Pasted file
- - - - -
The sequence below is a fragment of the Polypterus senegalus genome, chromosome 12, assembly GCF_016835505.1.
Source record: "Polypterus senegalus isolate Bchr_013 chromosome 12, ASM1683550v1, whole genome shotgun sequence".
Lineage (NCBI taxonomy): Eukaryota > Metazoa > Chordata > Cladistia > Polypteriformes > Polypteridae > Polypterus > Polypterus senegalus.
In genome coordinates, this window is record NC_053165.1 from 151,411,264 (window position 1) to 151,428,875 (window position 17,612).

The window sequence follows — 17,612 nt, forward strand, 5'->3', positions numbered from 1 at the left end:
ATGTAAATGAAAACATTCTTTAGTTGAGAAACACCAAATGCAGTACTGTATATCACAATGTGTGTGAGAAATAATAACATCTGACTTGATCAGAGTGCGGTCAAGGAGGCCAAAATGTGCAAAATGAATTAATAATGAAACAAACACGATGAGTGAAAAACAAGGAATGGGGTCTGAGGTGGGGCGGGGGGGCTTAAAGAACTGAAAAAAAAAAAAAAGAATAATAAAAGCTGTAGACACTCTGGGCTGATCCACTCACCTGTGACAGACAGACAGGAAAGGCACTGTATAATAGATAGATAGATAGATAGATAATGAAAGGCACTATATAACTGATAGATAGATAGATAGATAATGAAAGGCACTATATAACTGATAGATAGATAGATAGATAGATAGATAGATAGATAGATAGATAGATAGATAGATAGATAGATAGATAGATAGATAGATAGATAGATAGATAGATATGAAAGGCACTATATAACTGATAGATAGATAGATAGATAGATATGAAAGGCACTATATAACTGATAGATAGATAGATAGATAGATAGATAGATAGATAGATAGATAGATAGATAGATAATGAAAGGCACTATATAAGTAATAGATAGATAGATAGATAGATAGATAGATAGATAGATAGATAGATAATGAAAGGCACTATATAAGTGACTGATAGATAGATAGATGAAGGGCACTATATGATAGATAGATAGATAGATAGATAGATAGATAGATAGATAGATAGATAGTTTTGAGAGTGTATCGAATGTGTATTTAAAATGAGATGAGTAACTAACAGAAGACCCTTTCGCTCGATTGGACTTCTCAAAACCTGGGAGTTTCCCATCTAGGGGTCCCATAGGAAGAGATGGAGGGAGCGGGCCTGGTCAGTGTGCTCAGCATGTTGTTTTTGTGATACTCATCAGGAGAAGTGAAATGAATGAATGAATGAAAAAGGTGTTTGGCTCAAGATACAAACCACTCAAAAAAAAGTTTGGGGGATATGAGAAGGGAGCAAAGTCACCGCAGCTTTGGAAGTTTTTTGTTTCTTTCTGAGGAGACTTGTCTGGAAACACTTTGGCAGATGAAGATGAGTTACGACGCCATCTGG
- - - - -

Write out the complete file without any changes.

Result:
The sequence below is a fragment of the Polypterus senegalus genome, chromosome 12, assembly GCF_016835505.1.
Source record: "Polypterus senegalus isolate Bchr_013 chromosome 12, ASM1683550v1, whole genome shotgun sequence".
Lineage (NCBI taxonomy): Eukaryota > Metazoa > Chordata > Cladistia > Polypteriformes > Polypteridae > Polypterus > Polypterus senegalus.
In genome coordinates, this window is record NC_053165.1 from 151,411,264 (window position 1) to 151,428,875 (window position 17,612).

The window sequence follows — 17,612 nt, forward strand, 5'->3', positions numbered from 1 at the left end:
ATGTAAATGAAAACATTCTTTAGTTGAGAAACACCAAATGCAGTACTGTATATCACAATGTGTGTGAGAAATAATAACATCTGACTTGATCAGAGTGCGGTCAAGGAGGCCAAAATGTGCAAAATGAATTAATAATGAAACAAACACGATGAGTGAAAAACAAGGAATGGGGTCTGAGGTGGGGCGGGGGGGCTTAAAGAACTGAAAAAAAAAAAAAAGAATAATAAAAGCTGTAGACACTCTGGGCTGATCCACTCACCTGTGACAGACAGACAGGAAAGGCACTGTATAATAGATAGATAGATAGATAGATAATGAAAGGCACTATATAACTGATAGATAGATAGATAGATAATGAAAGGCACTATATAACTGATAGATAGATAGATAGATAGATAGATAGATAGATAGATAGATAGATAGATAGATAGATAGATAGATAGATAGATAGATAGATAGATAGATAGATATGAAAGGCACTATATAACTGATAGATAGATAGATAGATAGATATGAAAGGCACTATATAACTGATAGATAGATAGATAGATAGATAGATAGATAGATAGATAGATAGATAGATAGATAATGAAAGGCACTATATAAGTAATAGATAGATAGATAGATAGATAGATAGATAGATAGATAGATAGATAATGAAAGGCACTATATAAGTGACTGATAGATAGATAGATGAAGGGCACTATATGATAGATAGATAGATAGATAGATAGATAGATAGATAGATAGATAGATAGTTTTGAGAGTGTATCGAATGTGTATTTAAAATGAGATGAGTAACTAACAGAAGACCCTTTCGCTCGATTGGACTTCTCAAAACCTGGGAGTTTCCCATCTAGGGGTCCCATAGGAAGAGATGGAGGGAGCGGGCCTGGTCAGTGTGCTCAGCATGTTGTTTTTGTGATACTCATCAGGAGAAGTGAAATGAATGAATGAATGAAAAAGGTGTTTGGCTCAAGATACAAACCACTCAAAAAAAAGTTTGGGGGATATGAGAAGGGAGCAAAGTCACCGCAGCTTTGGAAGTTTTTTGTTTCTTTCTGAGGAGACTTGTCTGGAAACACTTTGGCAGATGAAGATGAGTTACGACGCCATCTGG